We'll have to watch and see.

Source: The Wall Street Journal

Rene Ritchie

Rene Ritchie is one of the most respected Apple analysts in the business, reaching a combined audience of over 40 million readers a month. His YouTube channel, Vector, has over 90 thousand subscribers and 14 million views and his podcasts, including Debug, have been downloaded over 20 million times. He also regularly co-hosts MacBreak Weekly for the TWiT network and co-hosted CES Live! and Talk Mobile. Based in Montreal, Rene is a former director of product marketing, web developer, and graphic designer. He's authored several books and appeared on numerous television and radio segments to discuss Apple and the technology industry. When not working, he likes to cook, grapple, and spend time with his friends and family.

  • Not at all. In my experience, and friends/family members, our Apple products last longer than their Wintel counterparts. Is lifespan taken in to account? That, to me, is one of the possibly overlooked side effects of some "green" efforts. 
  • For organizations which purchase in quantity, the reverse is often true.  The reason is separate but related to EPEAT standards, and one also crippled by Apple's direction in design -- recyclability of components.  Upgradable components not only let you extend the lifespan of a device, but let you re-use good parts from retired/damaged systems to repair and extend the life of other systems.   This may not be important to an individual, or even to a small shop, but, when you are dealing with a pool of dozens, hundreds, or thousands of boxes, those savings add up.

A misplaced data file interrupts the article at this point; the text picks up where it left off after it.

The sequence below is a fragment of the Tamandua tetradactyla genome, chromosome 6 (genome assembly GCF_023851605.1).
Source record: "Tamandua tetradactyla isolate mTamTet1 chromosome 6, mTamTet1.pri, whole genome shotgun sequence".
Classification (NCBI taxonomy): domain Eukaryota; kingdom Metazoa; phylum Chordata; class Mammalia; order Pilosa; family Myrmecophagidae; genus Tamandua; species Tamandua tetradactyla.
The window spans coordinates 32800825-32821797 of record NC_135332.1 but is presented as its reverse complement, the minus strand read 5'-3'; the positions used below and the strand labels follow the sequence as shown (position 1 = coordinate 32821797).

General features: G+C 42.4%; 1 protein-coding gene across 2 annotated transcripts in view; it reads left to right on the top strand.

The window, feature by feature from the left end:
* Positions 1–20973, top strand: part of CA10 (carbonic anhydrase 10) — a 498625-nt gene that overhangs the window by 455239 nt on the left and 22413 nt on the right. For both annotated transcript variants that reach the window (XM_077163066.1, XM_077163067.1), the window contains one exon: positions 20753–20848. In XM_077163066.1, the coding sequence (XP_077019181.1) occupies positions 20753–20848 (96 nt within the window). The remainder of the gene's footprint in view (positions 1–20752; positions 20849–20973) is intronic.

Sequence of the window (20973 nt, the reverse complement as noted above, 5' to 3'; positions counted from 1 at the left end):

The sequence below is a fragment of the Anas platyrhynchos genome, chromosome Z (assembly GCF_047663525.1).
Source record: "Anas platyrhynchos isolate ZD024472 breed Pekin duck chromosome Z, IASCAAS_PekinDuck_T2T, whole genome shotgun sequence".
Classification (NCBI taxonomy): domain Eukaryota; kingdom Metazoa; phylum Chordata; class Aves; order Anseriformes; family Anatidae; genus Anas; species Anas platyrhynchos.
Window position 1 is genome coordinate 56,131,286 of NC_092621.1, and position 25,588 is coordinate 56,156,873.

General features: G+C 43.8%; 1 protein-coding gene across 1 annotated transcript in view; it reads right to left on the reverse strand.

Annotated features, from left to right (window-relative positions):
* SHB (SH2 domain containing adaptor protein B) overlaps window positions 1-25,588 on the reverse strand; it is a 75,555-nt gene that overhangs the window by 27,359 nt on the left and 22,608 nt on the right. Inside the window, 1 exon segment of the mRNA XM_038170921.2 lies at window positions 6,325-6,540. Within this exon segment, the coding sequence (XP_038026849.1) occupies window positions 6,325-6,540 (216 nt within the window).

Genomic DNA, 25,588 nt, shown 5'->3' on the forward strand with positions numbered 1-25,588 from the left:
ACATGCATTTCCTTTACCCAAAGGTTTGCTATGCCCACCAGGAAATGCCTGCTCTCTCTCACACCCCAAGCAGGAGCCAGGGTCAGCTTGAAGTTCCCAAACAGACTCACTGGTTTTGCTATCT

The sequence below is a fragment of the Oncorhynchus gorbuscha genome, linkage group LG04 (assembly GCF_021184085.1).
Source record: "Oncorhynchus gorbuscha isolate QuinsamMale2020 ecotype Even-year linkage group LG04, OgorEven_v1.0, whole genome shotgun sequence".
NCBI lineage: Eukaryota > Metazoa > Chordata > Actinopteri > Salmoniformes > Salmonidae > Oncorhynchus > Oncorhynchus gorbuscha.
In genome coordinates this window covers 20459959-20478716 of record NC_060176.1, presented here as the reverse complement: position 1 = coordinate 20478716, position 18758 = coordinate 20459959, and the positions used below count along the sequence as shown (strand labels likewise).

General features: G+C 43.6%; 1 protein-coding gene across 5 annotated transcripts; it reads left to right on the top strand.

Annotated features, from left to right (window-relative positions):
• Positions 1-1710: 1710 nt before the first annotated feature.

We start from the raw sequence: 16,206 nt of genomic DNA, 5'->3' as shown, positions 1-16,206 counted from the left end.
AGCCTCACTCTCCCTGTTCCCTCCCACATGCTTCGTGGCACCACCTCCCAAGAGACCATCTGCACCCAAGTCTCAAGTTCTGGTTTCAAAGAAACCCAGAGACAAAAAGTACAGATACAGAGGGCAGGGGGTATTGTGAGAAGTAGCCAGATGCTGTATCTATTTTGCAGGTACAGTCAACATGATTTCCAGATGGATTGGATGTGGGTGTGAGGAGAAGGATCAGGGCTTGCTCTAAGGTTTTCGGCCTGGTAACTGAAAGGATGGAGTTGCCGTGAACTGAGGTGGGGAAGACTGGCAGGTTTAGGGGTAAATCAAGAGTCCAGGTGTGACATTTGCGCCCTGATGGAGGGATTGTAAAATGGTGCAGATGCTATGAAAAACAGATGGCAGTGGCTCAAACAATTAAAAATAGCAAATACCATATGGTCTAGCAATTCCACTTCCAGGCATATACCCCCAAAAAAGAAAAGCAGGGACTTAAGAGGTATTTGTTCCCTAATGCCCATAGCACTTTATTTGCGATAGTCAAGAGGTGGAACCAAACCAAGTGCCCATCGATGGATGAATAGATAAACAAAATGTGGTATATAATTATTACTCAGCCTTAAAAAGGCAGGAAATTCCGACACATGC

• I don't think this will have a significant impact on the sale of Apple products at all.  That's not to suggest that this isn't important.  Apple will still be using the same recyclable materials; the issue is that the glues used (in lieu of traditional "ugly and bulky" screws) typically render those same materials non-recyclable.  Is meeting EPEAT standards limiting innovation? Are there ways that the recycling process and industry can be improved, upgraded, etc. for today's (and tomorrow's) types of minimalistic designs?